For Immediate Distribution
4 November 2013 – The widow and mother of late whistle-blowing lawyer Sergei Magnitsky along with 54 famous politicians, human rights activists and victims of human rights abuses are calling on politicians to implement Magnitsky Sanctions in Europe.
In the opening word to the new book, “Why Europe Needs a Magnitsky Law?”, Magnitsky’s mother Natalia urges European politicians to show courage, like her son had done despite being tortured in custody, and to enact the Magnitsky sanctions across the European Union, similar to the law adopted last year in the United States:
“My son’s life was short… He chose not to compromise himself and paid for that with his life… I do not believe that the law adopted in the US is anti-Russian, but that it introduces targeted restrictions for certain people failing to respect human rights and that this is fair, even if insufficient, punishment for them. And I hope the countries of the European Union will find the courage to follow the US.”
The Magnitsky sanctions comprise visa bans and asset freezes on individuals responsible for Mr Magnitsky’s ill-treatment and killing, the cover up of his death in custody, and other human rights violations. The sanctions have been imposed in the US under the “Sergei Magnitsky Rule of Law Accountability Act” which were approved with an overwhelming bi-partisan majority in the U.S. Congress and signed by President Barack Obama into law on 14 December 2012.
The book launch in the UK is hosted by British MP Dominic Raab, one of the book’s contributors, and by Fair Trials International, the justice organization for falsely accused, and Article 19, an organization fighting for freedom of expression and information. The book makes an emotive and rational case for why the Magnitsky sanctions must now be implemented in Europe.
Robert Buckland, MP, in his contribution to the book speaks of the moral duty to act:
“It is our right as a free country to …operate our borders in a way that we see fit. That is why it is now time for visa restrictions, at the very least, to be enacted against the Russian officials in this case…In my eyes, both professionally and personally, we have a moral duty to do what we can…in the absence of such moral leadership by the Russian government, we must send a clear message to those implicated in this scandal that it will not go unnoticed.”
Dominic Raab, MP, who initiated the Magnitsky motion in the British Parliament’s Backbench Committee, says it is in the UK’s interests to protect its borders and its financial system from Russian crime:
“We should try and protect ourselves from the spillover effect of these [Russian] crimes, and the idea of having visa bans and asset freezes is, in a sense, quite modest. We’re not saying that we can arrest people for committing these appalling crimes in Russia, just that they can’t travel to UK or invest their money here.”
Magnitsky’s widow, Natalia, writes in the conclusion to the book of her family horror that lasts to this day, four years after the killing of her husband:
“I still remember with horror that terrible day, which divided our lives into “before” and “after”, and I still keep thinking back to the tragedy that we experienced and continue to experience today…I still find it hard to believe that this happened to my husband, that this happened to our family, and this even happened in our time, in the 21st century.”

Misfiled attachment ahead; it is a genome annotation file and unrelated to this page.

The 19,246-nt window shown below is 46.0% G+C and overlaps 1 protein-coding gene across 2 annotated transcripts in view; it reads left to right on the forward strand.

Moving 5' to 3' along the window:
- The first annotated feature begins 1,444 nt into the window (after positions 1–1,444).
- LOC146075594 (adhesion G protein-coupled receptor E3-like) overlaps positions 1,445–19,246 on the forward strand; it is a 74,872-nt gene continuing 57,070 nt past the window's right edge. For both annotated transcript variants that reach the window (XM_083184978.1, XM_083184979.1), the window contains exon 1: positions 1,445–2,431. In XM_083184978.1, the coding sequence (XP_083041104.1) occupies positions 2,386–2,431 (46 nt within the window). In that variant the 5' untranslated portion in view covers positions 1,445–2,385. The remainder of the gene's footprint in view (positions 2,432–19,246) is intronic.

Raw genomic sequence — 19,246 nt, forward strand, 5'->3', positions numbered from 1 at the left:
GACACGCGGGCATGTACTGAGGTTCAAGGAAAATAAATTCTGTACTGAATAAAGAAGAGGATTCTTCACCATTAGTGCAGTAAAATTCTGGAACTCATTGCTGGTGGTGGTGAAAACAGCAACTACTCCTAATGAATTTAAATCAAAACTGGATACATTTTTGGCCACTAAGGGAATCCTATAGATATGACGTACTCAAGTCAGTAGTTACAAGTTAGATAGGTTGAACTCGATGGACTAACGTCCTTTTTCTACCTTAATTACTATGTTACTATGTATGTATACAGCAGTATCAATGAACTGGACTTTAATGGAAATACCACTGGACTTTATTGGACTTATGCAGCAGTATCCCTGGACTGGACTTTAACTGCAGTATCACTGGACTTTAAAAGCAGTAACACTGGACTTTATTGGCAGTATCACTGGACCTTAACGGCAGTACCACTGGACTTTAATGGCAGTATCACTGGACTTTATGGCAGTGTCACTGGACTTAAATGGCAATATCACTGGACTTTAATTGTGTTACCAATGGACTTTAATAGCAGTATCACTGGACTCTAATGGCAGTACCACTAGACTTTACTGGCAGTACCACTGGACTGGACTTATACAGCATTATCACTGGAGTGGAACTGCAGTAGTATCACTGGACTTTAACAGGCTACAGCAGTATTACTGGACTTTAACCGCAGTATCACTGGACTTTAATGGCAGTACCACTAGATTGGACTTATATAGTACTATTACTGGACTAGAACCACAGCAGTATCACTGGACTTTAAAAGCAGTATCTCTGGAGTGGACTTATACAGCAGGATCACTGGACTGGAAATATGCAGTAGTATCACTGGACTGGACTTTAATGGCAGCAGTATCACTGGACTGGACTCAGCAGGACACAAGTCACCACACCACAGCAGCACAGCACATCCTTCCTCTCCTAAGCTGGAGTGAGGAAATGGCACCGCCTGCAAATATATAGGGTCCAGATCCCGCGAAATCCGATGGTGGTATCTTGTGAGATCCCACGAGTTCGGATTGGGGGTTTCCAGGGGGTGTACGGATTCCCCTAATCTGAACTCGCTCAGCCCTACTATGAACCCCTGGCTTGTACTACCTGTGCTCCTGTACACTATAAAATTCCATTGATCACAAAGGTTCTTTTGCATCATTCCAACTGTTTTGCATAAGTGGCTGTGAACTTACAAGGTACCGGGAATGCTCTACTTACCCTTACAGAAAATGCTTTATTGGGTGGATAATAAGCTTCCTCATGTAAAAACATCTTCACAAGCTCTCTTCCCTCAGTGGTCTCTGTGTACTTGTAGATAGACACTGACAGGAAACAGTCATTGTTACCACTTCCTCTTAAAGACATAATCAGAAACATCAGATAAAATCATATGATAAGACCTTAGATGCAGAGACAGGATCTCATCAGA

The new 299-page book was the brainchild of a Russian-French journalist Elena Servettaz. It is a powerful collection of 54 essays by European, U.S. and Canadian lawmakers, Russian human rights and civil society activists and victims of human rights abuse. The relatives of high-profile victims of human rights abuse in Russia speak in the book, including the daughter of Anna Politkovsksaya, the Russian journalist killed in 2006 in her apartment building after exposing human rights abuses in Chechnya, the father of Nadezhda Tolokonnikova, a singer of Pussy Riot punk group, sentenced in 2012 to two years in penal colony following a several-seconds long anti-Putin protest in a Russian church, and Marina Litvinenko, the widow of Alexander Litvinenko poisoned in London with radioactive polonium in 2006.
Vera Politkovskaya, daughter of Anna Politkovskaya, said:
“This [the Magnitsky sanctions] is the only way to fight these people [Russian officials “feeding off” the regime] and the defencelesssness of the absolute majority of the Russian citizens.”
“Targeted individual sanctions is the least the West can do to uphold its values and help those who do not have the legal protections of a democracy,” said Marina Litvinenko.
Elena Servettaz, the editor of “Why Europe Needs a Magnitsky Law?”, said:
“I am very happy that the launch of this book will take place in the British Parliament which has proved many times that issues of corruption and human rights really do matter… You will find here direct testimony from Russian citizens who have witness and faced injustice, prison terms and even murder. But above all, you will find here the ideas of those who are convinced that the Magnitsky Law in Europe is the only way to ensure such horrific events never happen again.”
The new Magnitsky book is available free of charge by contacting the editor at: firstname.lastname@example.org and will be downloadable online at: www.magnitskybook.com.
The book launch will take place tomorrow at noon at the British parliament and at 6:30 pm at the Free Word Centre (http://www.freewordcentre.com/info/visiting-us/) where it is hosted by Fair Trials International and Article 19 with contribution from English PEN.
For further information please contact:
Phone: +44 207 440 1777
Elena Servettaz, the editor of “Why Europe needs a Magnitsky Law?”